Skip to main content

Search

This is general information; any applicable insurance policy and state law will control – this is not legal advice – you need your own attorney to obtain legal advice.

  • When your vehicle is damaged in an accident with another car, you have the option to file a claim either with your own insurance company, if you have the appropriate coverages (a first party claim), or with the insurer for the owner of the other car (a third party claim).
  • In order for you to be able to file a first party claim, your policy must provide Collision or Comprehensive coverage. These are often referred to as "Physical Damage Coverages".
  • Collision coverage protects you from damage caused to your car by a collision with another vehicle, a fixed object, or an object lying in the roadway. Collision coverage also protects you from damage caused by the upset of your vehicle.
  • Comprehensive coverage protects you if your car is stolen or vandalized or damaged by contact with an animal or falling object (i.e., tree limbs, rocks, stones, debris). It also covers your vehicle for glass breakage, fire, wind, hail, and flood damage.
  • If you file a first party claim, your insurance company will either pay to repair the damages to your vehicle or pay you the value of your vehicle if the damages exceed the car's worth. However, the company will subtract the deductible amount you have chosen for that coverage.
  • If you file a third party claim, the other driver's insurer will only pay for damages to your vehicle to the extent that their insured was legally responsible. In some instances, this may not be enough to reimburse you for the full amount of your loss.

Expand Section What must I do after a loss?

Expand Section What happens after I file a claim with the other driver's insurance company?

Expand Section Who decides who is at fault for the accident and how much they owe?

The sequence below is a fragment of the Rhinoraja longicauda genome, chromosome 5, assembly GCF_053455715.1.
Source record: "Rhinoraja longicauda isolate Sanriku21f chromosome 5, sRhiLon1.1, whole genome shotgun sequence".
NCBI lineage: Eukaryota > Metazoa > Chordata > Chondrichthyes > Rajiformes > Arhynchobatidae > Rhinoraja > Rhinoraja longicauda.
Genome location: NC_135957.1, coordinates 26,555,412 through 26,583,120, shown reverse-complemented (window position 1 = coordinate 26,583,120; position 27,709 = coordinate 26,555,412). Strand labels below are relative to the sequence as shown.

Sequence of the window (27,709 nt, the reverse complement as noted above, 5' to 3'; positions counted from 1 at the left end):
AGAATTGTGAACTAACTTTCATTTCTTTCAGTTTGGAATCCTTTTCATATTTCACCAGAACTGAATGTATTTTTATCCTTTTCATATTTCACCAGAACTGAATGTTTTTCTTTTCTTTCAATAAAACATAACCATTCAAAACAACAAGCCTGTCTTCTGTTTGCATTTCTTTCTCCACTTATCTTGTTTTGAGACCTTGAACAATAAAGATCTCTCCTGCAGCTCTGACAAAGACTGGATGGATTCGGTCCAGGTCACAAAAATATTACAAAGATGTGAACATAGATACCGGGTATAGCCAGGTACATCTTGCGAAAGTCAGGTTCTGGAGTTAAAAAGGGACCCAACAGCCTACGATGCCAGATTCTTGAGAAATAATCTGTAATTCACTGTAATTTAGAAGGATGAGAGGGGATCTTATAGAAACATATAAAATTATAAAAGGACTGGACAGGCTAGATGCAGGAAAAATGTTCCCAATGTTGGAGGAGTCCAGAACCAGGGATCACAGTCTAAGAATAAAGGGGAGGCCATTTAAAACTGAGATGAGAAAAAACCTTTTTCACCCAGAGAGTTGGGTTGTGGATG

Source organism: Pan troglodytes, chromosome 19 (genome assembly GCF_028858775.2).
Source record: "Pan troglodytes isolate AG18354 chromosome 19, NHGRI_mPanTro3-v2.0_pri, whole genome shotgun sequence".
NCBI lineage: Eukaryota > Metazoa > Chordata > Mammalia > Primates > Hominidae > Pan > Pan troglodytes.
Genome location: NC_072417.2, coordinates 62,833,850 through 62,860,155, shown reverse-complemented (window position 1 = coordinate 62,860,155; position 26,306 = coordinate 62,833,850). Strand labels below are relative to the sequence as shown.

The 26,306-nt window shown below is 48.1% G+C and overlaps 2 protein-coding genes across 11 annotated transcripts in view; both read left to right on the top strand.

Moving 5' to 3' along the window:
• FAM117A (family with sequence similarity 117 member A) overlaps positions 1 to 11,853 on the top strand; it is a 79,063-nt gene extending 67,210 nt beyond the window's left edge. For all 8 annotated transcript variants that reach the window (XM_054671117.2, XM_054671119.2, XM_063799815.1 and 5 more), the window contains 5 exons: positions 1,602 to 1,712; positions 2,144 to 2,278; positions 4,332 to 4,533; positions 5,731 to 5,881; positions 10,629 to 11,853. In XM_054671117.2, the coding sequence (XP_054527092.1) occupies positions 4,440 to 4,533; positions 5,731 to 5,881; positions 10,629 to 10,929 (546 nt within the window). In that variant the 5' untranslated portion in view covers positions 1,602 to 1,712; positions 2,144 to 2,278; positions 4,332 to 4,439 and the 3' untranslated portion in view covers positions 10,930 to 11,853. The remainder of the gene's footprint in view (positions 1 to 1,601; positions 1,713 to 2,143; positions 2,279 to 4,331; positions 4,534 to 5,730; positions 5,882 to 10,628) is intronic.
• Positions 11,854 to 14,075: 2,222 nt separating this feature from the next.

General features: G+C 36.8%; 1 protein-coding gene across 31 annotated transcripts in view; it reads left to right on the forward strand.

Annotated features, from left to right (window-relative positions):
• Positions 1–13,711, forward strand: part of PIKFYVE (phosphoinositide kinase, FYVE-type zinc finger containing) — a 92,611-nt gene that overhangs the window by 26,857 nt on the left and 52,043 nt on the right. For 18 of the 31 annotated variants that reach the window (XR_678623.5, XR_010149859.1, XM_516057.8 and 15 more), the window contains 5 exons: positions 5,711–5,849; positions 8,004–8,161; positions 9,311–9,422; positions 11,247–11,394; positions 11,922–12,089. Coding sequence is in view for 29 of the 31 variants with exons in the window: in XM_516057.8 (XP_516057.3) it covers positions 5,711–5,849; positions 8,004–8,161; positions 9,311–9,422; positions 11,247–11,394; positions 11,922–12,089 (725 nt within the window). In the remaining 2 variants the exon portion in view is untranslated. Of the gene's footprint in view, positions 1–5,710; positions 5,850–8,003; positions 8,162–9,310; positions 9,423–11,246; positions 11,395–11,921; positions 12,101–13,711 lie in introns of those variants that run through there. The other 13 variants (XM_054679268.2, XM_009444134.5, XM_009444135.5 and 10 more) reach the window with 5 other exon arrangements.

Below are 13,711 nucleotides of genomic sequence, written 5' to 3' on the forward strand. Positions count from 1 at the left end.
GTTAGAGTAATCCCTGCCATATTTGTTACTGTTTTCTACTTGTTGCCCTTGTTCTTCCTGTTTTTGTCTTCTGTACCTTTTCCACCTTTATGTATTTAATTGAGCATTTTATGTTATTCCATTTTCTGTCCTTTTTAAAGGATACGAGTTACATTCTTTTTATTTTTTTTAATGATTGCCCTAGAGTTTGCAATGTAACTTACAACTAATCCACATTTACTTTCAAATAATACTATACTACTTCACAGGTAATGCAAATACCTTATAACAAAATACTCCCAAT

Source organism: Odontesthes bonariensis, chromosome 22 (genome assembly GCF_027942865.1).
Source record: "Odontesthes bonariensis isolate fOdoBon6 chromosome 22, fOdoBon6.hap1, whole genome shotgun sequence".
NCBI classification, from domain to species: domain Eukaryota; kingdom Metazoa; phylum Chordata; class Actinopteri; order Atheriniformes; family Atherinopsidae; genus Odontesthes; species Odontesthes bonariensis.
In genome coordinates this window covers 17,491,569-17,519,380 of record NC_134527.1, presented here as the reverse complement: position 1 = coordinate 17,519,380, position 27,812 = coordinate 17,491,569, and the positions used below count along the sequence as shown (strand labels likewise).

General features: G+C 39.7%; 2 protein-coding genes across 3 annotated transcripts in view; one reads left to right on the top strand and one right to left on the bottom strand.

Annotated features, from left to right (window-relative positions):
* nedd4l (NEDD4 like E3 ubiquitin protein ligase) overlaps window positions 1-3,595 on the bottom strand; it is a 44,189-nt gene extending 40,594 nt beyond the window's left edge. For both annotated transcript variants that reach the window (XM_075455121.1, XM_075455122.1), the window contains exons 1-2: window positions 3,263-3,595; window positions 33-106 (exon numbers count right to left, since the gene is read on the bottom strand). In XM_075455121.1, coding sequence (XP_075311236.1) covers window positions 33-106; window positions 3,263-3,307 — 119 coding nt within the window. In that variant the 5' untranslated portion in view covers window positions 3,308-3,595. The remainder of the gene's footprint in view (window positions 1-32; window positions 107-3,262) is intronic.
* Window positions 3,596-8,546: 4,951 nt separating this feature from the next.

Expand SectionThe insurance company is telling me that they are going to deny my claim because it is not covered under their insured's policy even though their insured is clearly at fault for the accident. What can I do?

Expand SectionThe insurance company is telling me that their policyholder did not carry enough insurance to fully pay for my damages. What can I do?

Expand Section When will the other driver's insurance company contact me and how long do they have to look at my vehicle?

Expand Section How long does the insurance company have to settle my claim?

Expand Section Will the insurer have to reimburse me for renting a car?

Expand Section What about storage fees?

Expand Section Who decides whether or not my car can be repaired?

Expand Section Can I choose my own repair shop?

Expand Section Can I ask the insurer to recommend a repair shop?

Expand Section Does the insurance company have to use new parts to repair my car?

Expand Section Do I have to accept non-OEM parts?

Expand Section How will the value of my vehicle be calculated to determine if it is a total loss?

Expand Section Can the insurer deduct for any damage or rust to my car that existed before the loss?

Expand Section Does the insurer have to give me the option to keep my car after they have declared it a total loss?

Expand Section If the insurer settles my total loss and lets me keep the car, can I use the settlement money to fix it instead of selling it for salvage?

Expand Section Does the insurance company have to pay off my car loan?

Expand Section Must I conclude my claim within a certain time frame?


Expand Section What if the insurer denies my claim or if I disagree with their settlement offer?

Was your question not listed here? Contact our Consumer Affairs section with your question.

Cell Phone IconNeed more info? Contact us at 208 334-4319 or email us .
Consumer Affairs Officers are available to answer your questions 8-5 M-F MST